"Az új, gyors autó nem száraz."

Translation:The new, fast car is not dry.

August 16, 2016



I agree that your comment was rather brusque!

In any event, as a native speaker of English I would say that either order for the adjectives is fine, depending on context. If I had two fast cars and I wanted to say that the one I purchased just last week still has wet paint on it (whereas the one I bought last year is ready to drive now), duo's sentence would give the correct emphasis. Not particularly elegant, but not in any way wrong.

August 17, 2016


Call me another native English speaker contesting the veracity of the claim.

I think I would add the proviso that your situation wouldn't necessarily call for a comma in English. It would just be "new fast car" and "old fast car." Basically, you're just talking about "fast car"s, so that attribute is more important and has to be closer to "car," hence no comma. You'd get "new, fast car" if you were also talking about an e.g. "old, slow car" and were contrasting on both dimensions but neither really having priority.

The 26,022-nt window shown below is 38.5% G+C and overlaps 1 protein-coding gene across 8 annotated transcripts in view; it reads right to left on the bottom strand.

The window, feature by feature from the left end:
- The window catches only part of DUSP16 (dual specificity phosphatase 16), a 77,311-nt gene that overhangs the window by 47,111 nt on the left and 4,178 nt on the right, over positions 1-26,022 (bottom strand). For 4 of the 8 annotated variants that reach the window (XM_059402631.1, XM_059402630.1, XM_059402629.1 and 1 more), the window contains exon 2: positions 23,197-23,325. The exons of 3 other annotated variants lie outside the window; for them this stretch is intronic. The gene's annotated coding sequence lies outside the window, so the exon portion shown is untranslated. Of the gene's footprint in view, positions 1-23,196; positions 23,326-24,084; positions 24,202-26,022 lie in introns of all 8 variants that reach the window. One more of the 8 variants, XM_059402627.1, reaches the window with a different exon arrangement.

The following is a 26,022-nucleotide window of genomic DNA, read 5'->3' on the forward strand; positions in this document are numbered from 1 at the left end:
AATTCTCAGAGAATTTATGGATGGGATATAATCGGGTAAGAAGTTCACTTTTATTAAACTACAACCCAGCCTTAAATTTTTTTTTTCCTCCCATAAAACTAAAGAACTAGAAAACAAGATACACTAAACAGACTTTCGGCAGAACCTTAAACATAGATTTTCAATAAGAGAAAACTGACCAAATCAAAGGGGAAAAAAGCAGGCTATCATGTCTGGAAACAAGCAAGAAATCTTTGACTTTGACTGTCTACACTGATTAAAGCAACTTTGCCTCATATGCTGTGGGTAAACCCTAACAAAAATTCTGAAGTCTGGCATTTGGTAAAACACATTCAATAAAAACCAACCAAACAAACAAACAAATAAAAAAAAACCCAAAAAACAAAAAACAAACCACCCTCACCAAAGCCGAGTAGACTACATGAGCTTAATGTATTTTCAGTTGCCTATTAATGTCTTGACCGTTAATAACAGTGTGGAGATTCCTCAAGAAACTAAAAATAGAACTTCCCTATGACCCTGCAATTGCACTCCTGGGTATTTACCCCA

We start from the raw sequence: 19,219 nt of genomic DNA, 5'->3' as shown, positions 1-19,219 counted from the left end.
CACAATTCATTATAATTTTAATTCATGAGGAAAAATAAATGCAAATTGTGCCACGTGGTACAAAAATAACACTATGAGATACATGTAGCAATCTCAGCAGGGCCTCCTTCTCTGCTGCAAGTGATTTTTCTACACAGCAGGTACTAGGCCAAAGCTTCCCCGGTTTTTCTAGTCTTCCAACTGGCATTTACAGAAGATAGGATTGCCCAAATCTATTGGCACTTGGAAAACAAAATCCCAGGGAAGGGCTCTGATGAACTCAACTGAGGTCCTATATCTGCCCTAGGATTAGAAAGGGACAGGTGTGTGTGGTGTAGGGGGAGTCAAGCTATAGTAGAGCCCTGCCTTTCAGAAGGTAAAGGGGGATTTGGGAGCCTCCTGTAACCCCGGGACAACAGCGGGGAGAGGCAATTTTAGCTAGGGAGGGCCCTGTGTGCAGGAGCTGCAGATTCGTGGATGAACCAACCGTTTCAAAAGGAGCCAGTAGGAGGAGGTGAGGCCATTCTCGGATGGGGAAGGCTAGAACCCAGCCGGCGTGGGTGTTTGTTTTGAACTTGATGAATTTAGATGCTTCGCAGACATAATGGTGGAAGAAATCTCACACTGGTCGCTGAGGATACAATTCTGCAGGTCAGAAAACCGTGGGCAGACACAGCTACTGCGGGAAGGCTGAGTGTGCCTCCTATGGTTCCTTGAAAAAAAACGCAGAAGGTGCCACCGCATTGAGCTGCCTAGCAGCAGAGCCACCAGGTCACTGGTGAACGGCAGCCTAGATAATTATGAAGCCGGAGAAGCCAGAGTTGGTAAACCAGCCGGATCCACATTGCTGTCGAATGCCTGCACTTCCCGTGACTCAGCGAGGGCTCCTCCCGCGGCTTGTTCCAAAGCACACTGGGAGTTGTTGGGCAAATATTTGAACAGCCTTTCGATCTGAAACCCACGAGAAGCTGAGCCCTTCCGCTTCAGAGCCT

I'd be curious if Hungarian has a similar distinction regarding commas.

August 27, 2016


This is about a fresh paint job?

I understood "not dry" as it "leaks oil". In the sense of "I bought a new sportscar but the damn thing loses oil!".

Is it possible to say "not dry" in that sense? In Hungarian and or English?

I would assume just wet after a car wash might be more reasonable than a still wet paint job?

October 6, 2018
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